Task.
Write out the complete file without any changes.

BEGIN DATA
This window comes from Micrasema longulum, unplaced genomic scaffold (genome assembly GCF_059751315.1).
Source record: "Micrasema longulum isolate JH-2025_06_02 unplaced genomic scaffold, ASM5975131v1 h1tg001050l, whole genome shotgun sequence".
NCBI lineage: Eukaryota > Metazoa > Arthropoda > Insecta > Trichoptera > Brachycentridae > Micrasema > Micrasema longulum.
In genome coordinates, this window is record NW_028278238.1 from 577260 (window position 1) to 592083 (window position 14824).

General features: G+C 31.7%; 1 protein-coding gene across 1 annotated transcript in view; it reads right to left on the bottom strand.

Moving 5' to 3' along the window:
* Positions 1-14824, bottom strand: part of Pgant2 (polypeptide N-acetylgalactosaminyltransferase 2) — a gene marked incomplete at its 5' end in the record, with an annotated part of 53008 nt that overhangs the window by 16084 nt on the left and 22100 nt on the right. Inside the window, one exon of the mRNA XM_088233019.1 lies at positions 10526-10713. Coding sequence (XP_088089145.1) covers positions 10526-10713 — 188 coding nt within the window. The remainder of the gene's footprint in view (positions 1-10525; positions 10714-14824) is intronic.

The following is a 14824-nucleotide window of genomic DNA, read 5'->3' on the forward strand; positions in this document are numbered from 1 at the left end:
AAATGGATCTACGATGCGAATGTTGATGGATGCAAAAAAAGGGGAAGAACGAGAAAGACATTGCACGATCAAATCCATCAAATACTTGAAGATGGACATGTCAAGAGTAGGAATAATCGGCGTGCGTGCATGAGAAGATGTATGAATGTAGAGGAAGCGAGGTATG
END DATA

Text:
This window comes from Micrasema longulum, unplaced genomic scaffold (genome assembly GCF_059751315.1).
Source record: "Micrasema longulum isolate JH-2025_06_02 unplaced genomic scaffold, ASM5975131v1 h1tg001050l, whole genome shotgun sequence".
NCBI lineage: Eukaryota > Metazoa > Arthropoda > Insecta > Trichoptera > Brachycentridae > Micrasema > Micrasema longulum.
In genome coordinates, this window is record NW_028278238.1 from 577260 (window position 1) to 592083 (window position 14824).

General features: G+C 31.7%; 1 protein-coding gene across 1 annotated transcript in view; it reads right to left on the bottom strand.

Moving 5' to 3' along the window:
* Positions 1-14824, bottom strand: part of Pgant2 (polypeptide N-acetylgalactosaminyltransferase 2) — a gene marked incomplete at its 5' end in the record, with an annotated part of 53008 nt that overhangs the window by 16084 nt on the left and 22100 nt on the right. Inside the window, one exon of the mRNA XM_088233019.1 lies at positions 10526-10713. Coding sequence (XP_088089145.1) covers positions 10526-10713 — 188 coding nt within the window. The remainder of the gene's footprint in view (positions 1-10525; positions 10714-14824) is intronic.

The following is a 14824-nucleotide window of genomic DNA, read 5'->3' on the forward strand; positions in this document are numbered from 1 at the left end:
AAATGGATCTACGATGCGAATGTTGATGGATGCAAAAAAAGGGGAAGAACGAGAAAGACATTGCACGATCAAATCCATCAAATACTTGAAGATGGACATGTCAAGAGTAGGAATAATCGGCGTGCGTGCATGAGAAGATGTATGAATGTAGAGGAAGCGAGGTATG